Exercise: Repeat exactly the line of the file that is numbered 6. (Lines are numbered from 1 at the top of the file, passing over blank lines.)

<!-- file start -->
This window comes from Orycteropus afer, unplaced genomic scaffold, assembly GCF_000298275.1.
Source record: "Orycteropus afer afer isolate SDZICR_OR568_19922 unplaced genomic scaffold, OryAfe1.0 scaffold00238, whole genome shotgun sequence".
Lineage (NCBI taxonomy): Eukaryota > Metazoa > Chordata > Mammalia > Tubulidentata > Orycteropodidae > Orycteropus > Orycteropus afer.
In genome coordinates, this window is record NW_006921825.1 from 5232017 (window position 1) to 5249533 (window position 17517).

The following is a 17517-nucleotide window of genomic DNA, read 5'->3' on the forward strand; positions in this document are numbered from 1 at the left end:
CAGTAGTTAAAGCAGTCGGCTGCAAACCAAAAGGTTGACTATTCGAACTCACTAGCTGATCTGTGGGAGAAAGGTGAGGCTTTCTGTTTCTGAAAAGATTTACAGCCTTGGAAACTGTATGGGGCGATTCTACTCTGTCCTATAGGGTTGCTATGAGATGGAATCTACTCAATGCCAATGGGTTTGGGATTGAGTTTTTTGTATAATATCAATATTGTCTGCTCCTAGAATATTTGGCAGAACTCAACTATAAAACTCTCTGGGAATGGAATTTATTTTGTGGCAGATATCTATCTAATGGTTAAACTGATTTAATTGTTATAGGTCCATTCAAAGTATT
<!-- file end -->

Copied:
CAGTAGTTAAAGCAGTCGGCTGCAAACCAAAAGGTTGACTATTCGAACTCACTAGCTGATCTGTGGGAGAAAGGTGAGGCTTTCTGTTTCTGAAAAGATTTACAGCCTTGGAAACTGTATGGGGCGATTCTACTCTGTCCTATAGGGTTGCTATGAGATGGAATCTACTCAATGCCAATGGGTTTGGGATTGAGTTTTTTGTATAATATCAATATTGTCTGCTCCTAGAATATTTGGCAGAACTCAACTATAAAACTCTCTGGGAATGGAATTTATTTTGTGGCAGATATCTATCTAATGGTTAAACTGATTTAATTGTTATAGGTCCATTCAAAGTATT